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Effect of Vitamin C, Hydrocortisone, and Thiamine vs Hydrocortisone Alone on Time Alive and Free of Vasopressor Support Among Patients With Septic Shock: The VITAMINS Randomized Clinical Trial

Tomoko Fujii, Nora Luethi, Paul J Young, Daniel R Frei, Glenn M Eastwood, Craig J French, Adam M Deane, Yahya Shehabi, Ludhmila A Hajjar, Gisele Oliveira, Andrew A Udy, Neil Orford, Samantha J Edney, Anna L Hunt, Harriet L Judd, Laurent Bitker, Luca Cioccari, Thummaporn Naorungroj, Fumitaka Yanase, Samantha Bates, Forbes McGain, Elizabeth P Hudson, Wisam Al-Bassam, Dhiraj Bhatia Dwivedi, Chloe Peppin, Phoebe McCracken, Judit Orosz, Michael Bailey, Rinaldo Bellomo
JAMA: the Journal of the American Medical Association 2020 January 17
31950979

Importance: It is unclear whether vitamin C, hydrocortisone, and thiamine are more effective than hydrocortisone alone in expediting resolution of septic shock.

Objective: To determine whether the combination of vitamin C, hydrocortisone, and thiamine, compared with hydrocortisone alone, improves the duration of time alive and free of vasopressor administration in patients with septic shock.

Design, Setting, and Participants: Multicenter, open-label, randomized clinical trial conducted in 10 intensive care units in Australia, New Zealand, and Brazil that recruited 216 patients fulfilling the Sepsis-3 definition of septic shock. The first patient was enrolled on May 8, 2018, and the last on July 9, 2019. The final date of follow-up was October 6, 2019.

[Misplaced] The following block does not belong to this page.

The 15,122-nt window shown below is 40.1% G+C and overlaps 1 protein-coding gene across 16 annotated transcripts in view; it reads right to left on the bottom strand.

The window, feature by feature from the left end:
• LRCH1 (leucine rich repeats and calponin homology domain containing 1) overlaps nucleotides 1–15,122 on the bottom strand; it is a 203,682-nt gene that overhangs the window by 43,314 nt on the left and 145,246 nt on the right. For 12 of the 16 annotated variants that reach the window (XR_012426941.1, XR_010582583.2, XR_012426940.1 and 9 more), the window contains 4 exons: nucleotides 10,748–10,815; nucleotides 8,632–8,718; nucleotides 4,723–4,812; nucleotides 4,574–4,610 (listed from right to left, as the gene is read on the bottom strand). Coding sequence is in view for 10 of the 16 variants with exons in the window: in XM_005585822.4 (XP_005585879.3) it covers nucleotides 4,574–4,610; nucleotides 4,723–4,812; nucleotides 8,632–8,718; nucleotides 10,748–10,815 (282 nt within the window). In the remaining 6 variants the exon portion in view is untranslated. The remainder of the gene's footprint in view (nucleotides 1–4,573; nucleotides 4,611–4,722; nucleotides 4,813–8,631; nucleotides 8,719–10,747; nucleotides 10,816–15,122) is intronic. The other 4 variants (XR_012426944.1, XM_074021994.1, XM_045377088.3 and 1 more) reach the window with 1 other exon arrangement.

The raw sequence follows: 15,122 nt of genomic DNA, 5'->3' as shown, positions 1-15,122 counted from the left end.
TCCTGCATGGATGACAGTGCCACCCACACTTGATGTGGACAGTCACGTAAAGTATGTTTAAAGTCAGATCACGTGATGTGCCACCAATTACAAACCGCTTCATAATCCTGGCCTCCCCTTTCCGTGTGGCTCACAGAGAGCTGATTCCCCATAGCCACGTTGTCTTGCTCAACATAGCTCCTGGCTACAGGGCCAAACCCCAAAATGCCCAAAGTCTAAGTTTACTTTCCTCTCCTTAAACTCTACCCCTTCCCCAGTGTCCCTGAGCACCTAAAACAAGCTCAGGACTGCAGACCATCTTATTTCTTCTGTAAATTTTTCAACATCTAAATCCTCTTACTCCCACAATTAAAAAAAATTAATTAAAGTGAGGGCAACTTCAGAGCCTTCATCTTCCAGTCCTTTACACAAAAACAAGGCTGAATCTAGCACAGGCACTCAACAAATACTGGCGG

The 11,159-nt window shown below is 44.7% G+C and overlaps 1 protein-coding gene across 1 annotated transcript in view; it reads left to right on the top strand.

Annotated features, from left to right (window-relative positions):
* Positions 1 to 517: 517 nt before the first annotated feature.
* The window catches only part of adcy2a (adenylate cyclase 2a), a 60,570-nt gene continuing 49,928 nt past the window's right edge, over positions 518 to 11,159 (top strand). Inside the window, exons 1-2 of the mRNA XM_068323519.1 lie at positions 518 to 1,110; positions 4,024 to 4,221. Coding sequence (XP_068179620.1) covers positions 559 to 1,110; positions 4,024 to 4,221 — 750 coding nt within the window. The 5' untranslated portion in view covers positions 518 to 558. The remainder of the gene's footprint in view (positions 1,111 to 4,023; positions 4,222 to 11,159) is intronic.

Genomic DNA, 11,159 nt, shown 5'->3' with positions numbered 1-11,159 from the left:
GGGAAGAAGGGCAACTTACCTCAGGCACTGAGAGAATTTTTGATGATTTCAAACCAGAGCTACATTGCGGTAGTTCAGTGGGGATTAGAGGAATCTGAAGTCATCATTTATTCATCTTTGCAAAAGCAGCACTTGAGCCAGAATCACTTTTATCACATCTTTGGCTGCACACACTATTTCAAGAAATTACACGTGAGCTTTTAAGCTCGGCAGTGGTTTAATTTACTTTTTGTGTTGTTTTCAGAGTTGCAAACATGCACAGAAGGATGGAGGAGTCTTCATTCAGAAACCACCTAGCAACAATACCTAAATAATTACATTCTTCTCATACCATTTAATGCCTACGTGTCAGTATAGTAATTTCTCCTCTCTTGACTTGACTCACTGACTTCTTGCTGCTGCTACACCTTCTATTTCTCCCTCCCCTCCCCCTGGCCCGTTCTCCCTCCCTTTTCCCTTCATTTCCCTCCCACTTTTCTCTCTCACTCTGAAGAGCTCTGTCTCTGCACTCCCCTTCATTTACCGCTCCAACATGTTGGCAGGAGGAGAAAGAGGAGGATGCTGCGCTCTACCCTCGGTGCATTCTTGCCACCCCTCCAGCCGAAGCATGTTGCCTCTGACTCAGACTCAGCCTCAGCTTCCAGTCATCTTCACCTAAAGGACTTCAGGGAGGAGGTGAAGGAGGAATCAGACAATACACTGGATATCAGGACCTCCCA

Interventions: Patients were randomized to the intervention group (n = 109), consisting of intravenous vitamin C (1.5 g every 6 hours), hydrocortisone (50 mg every 6 hours), and thiamine (200 mg every 12 hours), or to the control group (n = 107), consisting of intravenous hydrocortisone (50 mg every 6 hours) alone until shock resolution or up to 10 days.

Main Outcomes and Measures: The primary trial outcome was duration of time alive and free of vasopressor administration up to day 7. Ten secondary outcomes were prespecified, including 90-day mortality.

Results: Among 216 patients who were randomized, 211 provided consent and completed the primary outcome measurement (mean age, 61.7 years [SD, 15.0]; 133 men [63%]). Time alive and vasopressor free up to day 7 was 122.1 hours (interquartile range [IQR], 76.3-145.4 hours) in the intervention group and 124.6 hours (IQR, 82.1-147.0 hours) in the control group; the median of all paired differences was -0.6 hours (95% CI, -8.3 to 7.2 hours; P = .83). Of 10 prespecified secondary outcomes, 9 showed no statistically significant difference. Ninety-day mortality was 30/105 (28.6%) in the intervention group and 25/102 (24.5%) in the control group (hazard ratio, 1.18; 95% CI, 0.69-2.00). No serious adverse events were reported.

Conclusions and Relevance: In patients with septic shock, treatment with intravenous vitamin C, hydrocortisone, and thiamine, compared with intravenous hydrocortisone alone, did not significantly improve the duration of time alive and free of vasopressor administration over 7 days. The finding suggests that treatment with intravenous vitamin C, hydrocortisone, and thiamine does not lead to a more rapid resolution of septic shock compared with intravenous hydrocortisone alone.

Trial Registration: ClinicalTrials.gov Identifier: NCT03333278.

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